Footage shows England’s dedication to revere sweep tactic after breaking world record in India

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England aren’t going to put the broom away in India.

The Poms produced one of their greatest wins in Test history with a 28-run victory in the series opener in Hyderabad.

Ollie Pope’s masterful knock of 196 got the visitors back in the match and he put on a reverse sweeping clinic.

India didn’t gave an answer to Pope’s recordbreaking reverse sweep antics.

According to ESPN Cricinfo, England attempted 54 reverse sweeps or reverse scoops in the match — 25 of those by Pope — scored 84 runs off those shots, and lost only one wicket.

It’s a tactic England will surely use more and more throughout the series and Joe Root was spotted getting in on the act ahead of the second Test in Vizag starting on Friday.

The Telegraph’s cricket reporter Will Macpherson shared footage of Root batting left handed and attempting reverse sweeps in the nets ahead of the second Test.

“Joe Root setting up as a left-hander at England training in Vizag,” Macpherson wrote.

Pope’s success with the reverse sweep raised eyebrows with cries for a rule change to stop batsmen from changing their stance emerging.

England great Kevin Pietersen and leading cricket commentator Harsha Bhogle clashed over the issue during the TV commentary and carried their debate onto social media.

The issue has been debated countless times previously with calls for bowlers to have the option of switching which side of the stumps they bowl from — or even changing hand — while batsmen have the same options up the other end.

It has also been pointed out that the reverse sweep protects batsmen from facing LBW dismissals for deliveries that pitch outside leg stump.

Reverse sweeping was Australia’s downfall in the second Test in Dehli last year when the Aussies attempted 20 sweeps and reverse sweeps to lose 6/29 and the Test match.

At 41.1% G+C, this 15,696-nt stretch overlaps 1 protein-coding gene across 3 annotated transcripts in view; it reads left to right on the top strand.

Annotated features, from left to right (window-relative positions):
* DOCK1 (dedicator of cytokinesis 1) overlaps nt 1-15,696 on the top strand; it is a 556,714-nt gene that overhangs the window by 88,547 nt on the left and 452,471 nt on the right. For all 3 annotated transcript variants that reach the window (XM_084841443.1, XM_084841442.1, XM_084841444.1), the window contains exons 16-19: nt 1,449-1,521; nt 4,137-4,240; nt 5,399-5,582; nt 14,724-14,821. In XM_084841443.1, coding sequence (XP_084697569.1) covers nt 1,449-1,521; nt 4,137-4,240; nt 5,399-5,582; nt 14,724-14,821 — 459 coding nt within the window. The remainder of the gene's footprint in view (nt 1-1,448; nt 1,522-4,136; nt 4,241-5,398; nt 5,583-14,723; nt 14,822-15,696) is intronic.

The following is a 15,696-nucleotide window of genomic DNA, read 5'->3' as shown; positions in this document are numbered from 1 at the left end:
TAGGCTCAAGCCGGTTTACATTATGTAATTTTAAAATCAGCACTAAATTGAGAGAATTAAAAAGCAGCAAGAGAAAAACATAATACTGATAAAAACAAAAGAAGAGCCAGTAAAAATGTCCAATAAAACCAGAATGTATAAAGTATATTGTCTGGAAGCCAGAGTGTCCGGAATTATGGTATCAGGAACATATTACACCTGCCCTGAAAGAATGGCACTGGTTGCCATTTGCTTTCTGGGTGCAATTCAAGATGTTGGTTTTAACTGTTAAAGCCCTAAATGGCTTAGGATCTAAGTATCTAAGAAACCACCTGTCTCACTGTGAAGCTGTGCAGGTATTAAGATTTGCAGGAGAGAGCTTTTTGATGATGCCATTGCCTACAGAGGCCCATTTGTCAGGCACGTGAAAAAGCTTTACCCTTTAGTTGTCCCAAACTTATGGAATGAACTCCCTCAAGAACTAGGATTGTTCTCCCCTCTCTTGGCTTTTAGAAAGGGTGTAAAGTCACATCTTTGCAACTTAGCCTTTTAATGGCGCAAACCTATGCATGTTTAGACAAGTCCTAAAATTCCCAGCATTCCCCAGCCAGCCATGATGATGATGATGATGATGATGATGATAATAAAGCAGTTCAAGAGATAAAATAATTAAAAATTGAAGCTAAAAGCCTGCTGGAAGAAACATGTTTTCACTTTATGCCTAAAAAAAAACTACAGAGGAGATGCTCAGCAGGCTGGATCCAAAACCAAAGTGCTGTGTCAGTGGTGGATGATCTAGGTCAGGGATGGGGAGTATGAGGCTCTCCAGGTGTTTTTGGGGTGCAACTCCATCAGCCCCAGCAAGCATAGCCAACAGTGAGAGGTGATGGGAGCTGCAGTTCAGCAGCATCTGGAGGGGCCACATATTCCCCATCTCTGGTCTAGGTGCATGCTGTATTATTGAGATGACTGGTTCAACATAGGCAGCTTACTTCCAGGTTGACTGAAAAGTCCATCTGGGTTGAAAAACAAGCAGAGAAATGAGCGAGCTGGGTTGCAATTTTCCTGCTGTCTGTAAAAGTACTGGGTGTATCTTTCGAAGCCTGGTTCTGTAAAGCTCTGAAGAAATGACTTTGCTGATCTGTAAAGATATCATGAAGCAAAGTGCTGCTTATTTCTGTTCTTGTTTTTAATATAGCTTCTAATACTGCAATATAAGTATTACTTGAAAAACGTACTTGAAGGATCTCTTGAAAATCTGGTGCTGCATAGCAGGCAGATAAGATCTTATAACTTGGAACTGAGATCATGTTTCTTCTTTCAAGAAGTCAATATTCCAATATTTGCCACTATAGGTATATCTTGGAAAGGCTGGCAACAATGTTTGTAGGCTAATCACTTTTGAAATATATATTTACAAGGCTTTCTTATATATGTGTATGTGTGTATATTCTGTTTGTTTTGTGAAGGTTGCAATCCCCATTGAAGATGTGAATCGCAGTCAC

“It’s 3:25 local time and I’m off downstairs because your talking rubbish,” Pietersen told Bhogle on air during the first Test between England and India.

Pietersen wasn’t backing down on Twitter.

Bhogle responded: “Absolute nonsense! If you want to switch hit allow a bowler to bowl with both hands. Because something is difficult, it doesn’t make it acceptable.

“The bowler has to inform the umpire if he wants to bowl left handed, the batsman must have the same condition. May the debate continue.”

Root’s own mastery of the sweep and reverse has seen him successfully counter spin on subcontinent tracks, but he said Pope’s knock had shifted the standards.

“I’m not any more. I think that’s the benchmark,” Root said.

“I might have scored a few runs in the subcontinent. But not on a surface like that against an attack like that. Honestly, that was really special today and it gives a lot of confidence to the rest of the group as well.”

“It’s an absolute masterclass on how to bat in these conditions as an overseas player,” Root told reporters.

“Someone that’s not exposed to these surfaces day in day out and to come back off a serious injury like he had in summer and have that amount of time out of the game and then put together that … I’m speechless.”

Root, who has scored over 11,000 runs at an average of over 50 in 136 Tests, added: “It’s one of the best knocks that I’ve ever seen. I’ve seen a lot of cricket.

“To witness that today was really special. I’m so, so pleased for him.” Pope struck his fifth Test ton and first against India to stand calm after England lost key batsmen including Root (two), Jonny Bairstow (10) and skipper Ben Stokes (six).